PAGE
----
|Removable Memory||Secure Digital card; Secure Digital card||Memory Stick||—||Secure Digital card; Secure Digital card||Secure Digital card; Secure Digital card; Memory Stick; Memory Stick||Secure Digital card; Secure Digital card|
|Special Feature||Serial Shot Mode; Shutter Priority; Aperture Priority||Serial Shot Mode||NFC||Serial Shot Mode||Serial Shot Mode||Serial Shot Mode^Shutter Priority^Aperture Priority|
Colour Name: Black
Would you like to tell us about a lower price?
Fuji FinePix F660EXR 3D Camera Black 16MP 15xZoom 3.0LCD FHD 24mm Wide Lens
Fujifilm FinePix F660EXR: The travel compact camera that takes you further
The new FinePix F660EXR is a premium digital zoom compact that builds on the success of the FinePix F600EXR and while no bigger in size than its predecessor, the FinePix F660EXR adds Fujifilm's latest 16 megapixel EXR-CMOS sensor to give users the very best of Fujifilm's acclaimed imaging technology.
Other improvements include an improved 3.0-inch, 460,000 pixel LCD screen and innovative Face Tracking to ensure users never miss their intended target. Add to this the Fujifilm F-series' trademark of superb images in low-light, a Fujinon 15x optical zoom lens and a stylish, robust exterior, and it's clear that the FinePix F660EXR will quickly become an essential travel companion.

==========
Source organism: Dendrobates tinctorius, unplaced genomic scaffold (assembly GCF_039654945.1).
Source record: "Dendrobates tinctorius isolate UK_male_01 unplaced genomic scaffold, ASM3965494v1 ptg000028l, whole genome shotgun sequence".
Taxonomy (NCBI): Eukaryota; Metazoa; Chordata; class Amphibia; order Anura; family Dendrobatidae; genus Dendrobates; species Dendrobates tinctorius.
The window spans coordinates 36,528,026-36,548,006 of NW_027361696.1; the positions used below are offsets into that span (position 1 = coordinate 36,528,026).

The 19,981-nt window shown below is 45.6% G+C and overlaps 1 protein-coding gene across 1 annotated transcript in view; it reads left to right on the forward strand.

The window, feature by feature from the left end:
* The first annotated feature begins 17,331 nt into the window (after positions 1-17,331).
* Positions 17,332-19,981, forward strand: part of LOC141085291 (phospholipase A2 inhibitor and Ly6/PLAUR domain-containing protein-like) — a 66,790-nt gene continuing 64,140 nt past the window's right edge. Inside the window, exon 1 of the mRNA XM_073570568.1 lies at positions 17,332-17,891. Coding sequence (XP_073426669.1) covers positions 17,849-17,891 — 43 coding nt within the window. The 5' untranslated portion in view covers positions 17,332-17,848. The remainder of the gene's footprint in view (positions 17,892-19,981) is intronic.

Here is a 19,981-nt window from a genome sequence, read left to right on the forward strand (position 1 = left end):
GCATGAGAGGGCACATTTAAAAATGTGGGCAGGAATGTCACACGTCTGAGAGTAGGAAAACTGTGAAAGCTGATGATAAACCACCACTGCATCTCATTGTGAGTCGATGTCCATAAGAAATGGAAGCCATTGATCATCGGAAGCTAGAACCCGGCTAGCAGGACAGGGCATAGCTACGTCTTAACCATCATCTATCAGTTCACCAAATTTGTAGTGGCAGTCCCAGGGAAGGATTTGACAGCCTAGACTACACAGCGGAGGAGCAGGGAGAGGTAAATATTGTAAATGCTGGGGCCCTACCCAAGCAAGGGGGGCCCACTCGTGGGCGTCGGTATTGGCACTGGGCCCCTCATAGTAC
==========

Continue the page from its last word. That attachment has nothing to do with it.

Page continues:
The FinePix F660EXR's highly effective CMOS-shift and high ISO Image Stabilisation ensures that your shots stay extra-crisp and clear, even at the full 15x zoom.
Click here for a larger image
EXR-CMOS - Flexible and versatile image sensor
With Fujifilm's pioneering 1/2-inch 16 megapixel EXR-CMOS sensor at the heart of the FinePix F660EXR, users are guaranteed unparalleled image quality, whatever the lighting conditions. The unique sensor combines Fujifilm's EXR and Back Side Illumination (BSI) technologies to deliver superb results. The user can switch between three EXR modes to change the sensor's characteristics according to the lighting conditions, or let the camera optimise settings in the Auto EXR mode.
The camera's ISO mode can also be selected automatically and offers a range of 100 up to 3200, but also stretches to an incredible 12800 (Image size S only).